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Monday Morning Commentary

Rick Swenson

As I sit by my kitchen window doing this commentary, there is still lots of snow falling. My fir trees are hanging down with heavy snow on the boughs and I’m hoping there are no calves born this morning. It’s hard to believe this is still going on but then again we do live in Saskatchewan and can expect anything. I hope all of you had a good Easter long weekend. We had the opportunity to host both sides of the family at the farm this past weekend. We were able to worship together on a number of occasions and of course, spoiled the grandchildren with lots of Easter treats and egg hunting.

This morning as I listened to the first newscast of the day, a couple of items jumped out that really makes you wonder about our government’s priorities. Saskatchewan is having its annual “worst roads” contest sponsored by CAA where members of the public can vote on the worst highways in the province. It appears there is a long list! The second news item that caught my attention and is certainly related to this first one is the fact that we are once again way behind in getting the necessary railcars to ship our grains, oilseeds and pulses to their world-wide markets.

Here we are with a few days still left in March and I am looking out the kitchen window and not seeing any snow on the ground. I know some parts of this province are not as fortunate but it truly has been a long time since we have had this early of a spring. As I drive around the countryside, it’s amazing to see how much water is lying around considering that we didn’t really have a lot of snow this past winter. This should set up some ideal conditions for growing 2015’s crop.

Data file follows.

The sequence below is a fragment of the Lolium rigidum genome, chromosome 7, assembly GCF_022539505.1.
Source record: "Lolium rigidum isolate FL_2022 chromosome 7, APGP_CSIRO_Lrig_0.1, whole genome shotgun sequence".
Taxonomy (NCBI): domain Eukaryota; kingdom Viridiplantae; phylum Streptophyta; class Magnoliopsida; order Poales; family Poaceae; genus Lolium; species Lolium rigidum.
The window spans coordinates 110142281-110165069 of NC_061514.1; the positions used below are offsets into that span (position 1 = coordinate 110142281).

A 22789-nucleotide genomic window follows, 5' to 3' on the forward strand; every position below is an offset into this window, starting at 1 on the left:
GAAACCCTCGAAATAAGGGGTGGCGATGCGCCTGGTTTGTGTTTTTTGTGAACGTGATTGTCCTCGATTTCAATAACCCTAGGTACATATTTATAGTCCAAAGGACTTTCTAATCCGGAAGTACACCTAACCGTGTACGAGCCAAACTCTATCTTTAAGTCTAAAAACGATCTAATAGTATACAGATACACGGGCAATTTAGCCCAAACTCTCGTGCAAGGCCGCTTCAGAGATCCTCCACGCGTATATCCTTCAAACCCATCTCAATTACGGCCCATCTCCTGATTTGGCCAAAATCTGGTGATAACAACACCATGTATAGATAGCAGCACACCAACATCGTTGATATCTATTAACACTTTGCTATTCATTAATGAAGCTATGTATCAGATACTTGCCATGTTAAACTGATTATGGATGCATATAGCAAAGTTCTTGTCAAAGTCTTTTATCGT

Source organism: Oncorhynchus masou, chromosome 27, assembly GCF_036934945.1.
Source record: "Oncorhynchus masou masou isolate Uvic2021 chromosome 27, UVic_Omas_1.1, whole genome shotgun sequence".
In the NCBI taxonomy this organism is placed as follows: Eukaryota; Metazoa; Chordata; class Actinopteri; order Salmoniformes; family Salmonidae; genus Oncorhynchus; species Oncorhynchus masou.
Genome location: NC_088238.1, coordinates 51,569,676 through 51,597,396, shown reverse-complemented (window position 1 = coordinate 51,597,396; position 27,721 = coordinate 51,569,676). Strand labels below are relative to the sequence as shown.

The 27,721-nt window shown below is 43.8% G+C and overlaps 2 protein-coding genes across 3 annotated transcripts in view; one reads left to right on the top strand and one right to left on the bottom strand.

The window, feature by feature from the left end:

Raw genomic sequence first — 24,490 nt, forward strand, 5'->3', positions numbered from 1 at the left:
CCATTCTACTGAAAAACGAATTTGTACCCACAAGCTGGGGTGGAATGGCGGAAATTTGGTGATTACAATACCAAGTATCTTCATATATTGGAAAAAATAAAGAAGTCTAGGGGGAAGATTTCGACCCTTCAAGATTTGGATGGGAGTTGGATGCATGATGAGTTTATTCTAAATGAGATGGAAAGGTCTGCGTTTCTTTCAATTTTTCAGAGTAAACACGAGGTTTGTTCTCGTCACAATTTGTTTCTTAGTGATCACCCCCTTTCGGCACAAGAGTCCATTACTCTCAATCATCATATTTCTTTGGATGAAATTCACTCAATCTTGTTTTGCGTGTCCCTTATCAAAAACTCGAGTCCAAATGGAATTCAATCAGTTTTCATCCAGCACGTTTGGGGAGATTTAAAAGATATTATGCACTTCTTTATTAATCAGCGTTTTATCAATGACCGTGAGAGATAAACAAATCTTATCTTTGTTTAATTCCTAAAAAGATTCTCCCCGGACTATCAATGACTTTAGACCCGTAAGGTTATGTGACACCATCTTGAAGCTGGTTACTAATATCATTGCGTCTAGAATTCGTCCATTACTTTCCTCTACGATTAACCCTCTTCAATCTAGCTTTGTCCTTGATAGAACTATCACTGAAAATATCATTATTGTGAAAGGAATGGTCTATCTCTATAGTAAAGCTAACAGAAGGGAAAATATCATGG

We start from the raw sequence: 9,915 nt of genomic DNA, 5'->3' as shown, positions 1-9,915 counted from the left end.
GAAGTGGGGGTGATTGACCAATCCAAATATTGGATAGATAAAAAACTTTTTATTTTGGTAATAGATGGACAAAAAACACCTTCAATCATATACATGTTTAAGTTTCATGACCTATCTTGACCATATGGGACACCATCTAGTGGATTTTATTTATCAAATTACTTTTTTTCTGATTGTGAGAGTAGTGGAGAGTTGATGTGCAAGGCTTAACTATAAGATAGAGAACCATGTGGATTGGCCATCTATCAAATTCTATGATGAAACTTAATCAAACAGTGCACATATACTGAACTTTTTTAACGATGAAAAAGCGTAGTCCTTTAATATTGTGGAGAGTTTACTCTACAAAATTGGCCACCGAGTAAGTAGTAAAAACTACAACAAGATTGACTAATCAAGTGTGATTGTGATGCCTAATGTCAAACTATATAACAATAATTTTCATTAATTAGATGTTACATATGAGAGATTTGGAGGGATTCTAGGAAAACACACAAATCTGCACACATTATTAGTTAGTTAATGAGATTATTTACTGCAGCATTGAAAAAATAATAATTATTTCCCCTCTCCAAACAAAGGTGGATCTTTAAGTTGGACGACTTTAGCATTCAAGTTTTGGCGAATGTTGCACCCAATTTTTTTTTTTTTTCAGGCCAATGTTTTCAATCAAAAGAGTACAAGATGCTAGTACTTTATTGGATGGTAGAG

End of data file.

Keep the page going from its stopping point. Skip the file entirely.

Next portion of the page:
I am sure the Sask Party government is hoping for ideal conditions also because there is a good chance that a lot of their predictions on the price of oil, potash, etc. seem very optimistic to me and to a lot of people that watch worldwide commodity sales and volumes. Good old agriculture and manufacturing may be what keeps this province growing over the next year. When you see layoffs like the two that occurred last week – one of over 300 employees in Saskatoon and one of over 200 employees in Regina – you know that there are pressures building in our economy that government must be constantly monitoring. Figuring out ways to encourage our strongest sectors to add employment opportunities is a must. Once again, my constant harping continues on value-adding our commodities and the lack of direction in this area in the latest Sask Party government’s budget. When will this government learn that we simply can’t pump it out of the ground and dig it out of the ground as fast as possible and sell it in bulk form to meet our monetary and social objectives?

As I mentioned in last week’s commentary, I headed down to the provincial budget along with PC candidates and friends. The Sask Party’s set up job with the people of Saskatchewan worked very well on budget day.

As we all know the Premier ran around the province for 2 1/12 months speculating about which programs might be cut and which taxes might be raised because of falling oil revenue. He had everyone wondering if their ox was going to be gored or if it would be someone else’s. Of course this was all part of the grand plan to do none of the above and instead, borrow a billion and a half dollars so that Mr. Wall and the Sask Party would have a $700 million infrastructure election fund to play with and no one would complain because taxes weren’t raised.